TRENDS: Shift occuring in age demographic of drivers

The fact that there are more teens eligible to drive (8 percent more than a decade ago) led some analysts to forecast an uptick in accidents, however, other trends appear to be offsetting this.
First, the number of states requiring restricted or graduated licenses for teens is increasing. The National Safety Council and the Allstate Foundation are urging federal lawmakers to require states to implement graduated driver licensing laws for teens; the organizations issued a report last month that they say shows such restrictions could save more than 2,000 lives and $13.6 billion a year.
Today’s teens aren’t rushing to get their licenses like they did in previous generations. Only 75 percent of 19-year-old Americans have licenses, compared to 83 percent of 19-year-olds in 1983.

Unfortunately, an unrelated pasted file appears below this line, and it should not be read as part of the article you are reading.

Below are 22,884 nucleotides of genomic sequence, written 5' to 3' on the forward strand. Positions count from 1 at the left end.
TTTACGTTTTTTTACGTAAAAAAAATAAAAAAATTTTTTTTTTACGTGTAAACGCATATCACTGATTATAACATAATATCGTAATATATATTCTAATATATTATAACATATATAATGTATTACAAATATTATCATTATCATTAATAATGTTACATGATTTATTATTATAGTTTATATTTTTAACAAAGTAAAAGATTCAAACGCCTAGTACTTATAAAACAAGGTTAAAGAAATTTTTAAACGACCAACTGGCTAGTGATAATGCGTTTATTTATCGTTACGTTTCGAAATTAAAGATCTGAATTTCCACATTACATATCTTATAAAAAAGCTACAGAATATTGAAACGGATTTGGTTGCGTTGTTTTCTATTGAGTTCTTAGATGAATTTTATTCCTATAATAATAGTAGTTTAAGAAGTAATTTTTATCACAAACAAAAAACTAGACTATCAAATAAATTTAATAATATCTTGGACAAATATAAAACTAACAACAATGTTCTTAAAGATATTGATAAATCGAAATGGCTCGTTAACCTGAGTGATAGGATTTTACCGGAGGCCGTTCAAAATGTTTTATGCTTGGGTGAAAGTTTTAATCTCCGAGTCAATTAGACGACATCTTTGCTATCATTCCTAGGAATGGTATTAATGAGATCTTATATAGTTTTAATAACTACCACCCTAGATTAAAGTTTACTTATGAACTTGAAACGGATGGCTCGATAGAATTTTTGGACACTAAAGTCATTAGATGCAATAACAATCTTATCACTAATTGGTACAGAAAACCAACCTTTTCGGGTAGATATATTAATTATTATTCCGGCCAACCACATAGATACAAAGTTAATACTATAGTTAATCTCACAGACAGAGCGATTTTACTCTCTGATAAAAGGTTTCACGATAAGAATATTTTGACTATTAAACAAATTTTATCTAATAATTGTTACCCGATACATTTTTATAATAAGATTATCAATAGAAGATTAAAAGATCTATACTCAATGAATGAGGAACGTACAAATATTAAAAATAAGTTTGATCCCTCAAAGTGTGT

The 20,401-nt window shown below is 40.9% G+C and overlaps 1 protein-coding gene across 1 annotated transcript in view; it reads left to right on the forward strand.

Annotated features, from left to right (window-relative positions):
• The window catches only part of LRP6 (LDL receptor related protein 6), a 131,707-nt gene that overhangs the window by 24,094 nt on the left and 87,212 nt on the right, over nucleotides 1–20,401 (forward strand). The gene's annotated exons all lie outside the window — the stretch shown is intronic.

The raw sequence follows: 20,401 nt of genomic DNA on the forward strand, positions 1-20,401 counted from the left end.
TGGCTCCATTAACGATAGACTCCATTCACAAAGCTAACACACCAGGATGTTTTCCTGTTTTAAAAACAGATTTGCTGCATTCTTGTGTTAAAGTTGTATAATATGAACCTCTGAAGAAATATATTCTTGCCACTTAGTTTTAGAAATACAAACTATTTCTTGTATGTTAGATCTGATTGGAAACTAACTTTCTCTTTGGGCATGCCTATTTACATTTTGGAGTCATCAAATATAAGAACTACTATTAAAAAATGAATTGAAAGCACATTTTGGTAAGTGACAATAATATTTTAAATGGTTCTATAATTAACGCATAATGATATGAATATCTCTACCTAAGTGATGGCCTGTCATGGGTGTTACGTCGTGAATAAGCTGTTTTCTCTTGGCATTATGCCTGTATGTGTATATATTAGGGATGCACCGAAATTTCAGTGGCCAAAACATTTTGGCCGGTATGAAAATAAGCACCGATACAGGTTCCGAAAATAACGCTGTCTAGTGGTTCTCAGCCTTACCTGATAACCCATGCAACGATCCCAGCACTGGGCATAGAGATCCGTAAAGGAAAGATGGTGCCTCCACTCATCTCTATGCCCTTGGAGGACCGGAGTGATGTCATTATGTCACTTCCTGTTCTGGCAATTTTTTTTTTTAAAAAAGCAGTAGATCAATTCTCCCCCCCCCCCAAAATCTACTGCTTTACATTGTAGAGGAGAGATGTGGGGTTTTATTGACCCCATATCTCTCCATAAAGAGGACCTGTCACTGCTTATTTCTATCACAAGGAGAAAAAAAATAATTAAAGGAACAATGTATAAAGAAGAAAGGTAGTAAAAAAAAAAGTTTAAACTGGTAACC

This and longer life spans is actually shifting the average age of American drivers upward. About 40 percent of drivers are age 65 or older – up from about 35 percent of all drivers a decade ago, and 10 percent of American drivers are age 70 or older.
These older drivers are staying licensed longer than in the past. Ninety-five percent of those 50-69 have licenses (up from 84 percent in 1983). The jump is even more dramatic with the older portion of this segment; 94 percent of those ages 65-69 are licensed, up from just 55 percent in 1983.
And according to the U.S. Census Bureau, the accident rate declines steadily among older populations. The accident rate for 17-year-olds is 20 per 100 drivers. This drops to 15 per 100 drivers among 20-year-olds, to 9 per 100 drivers in the 25-34 year bracket, and to 5 or lower among those 55 and up.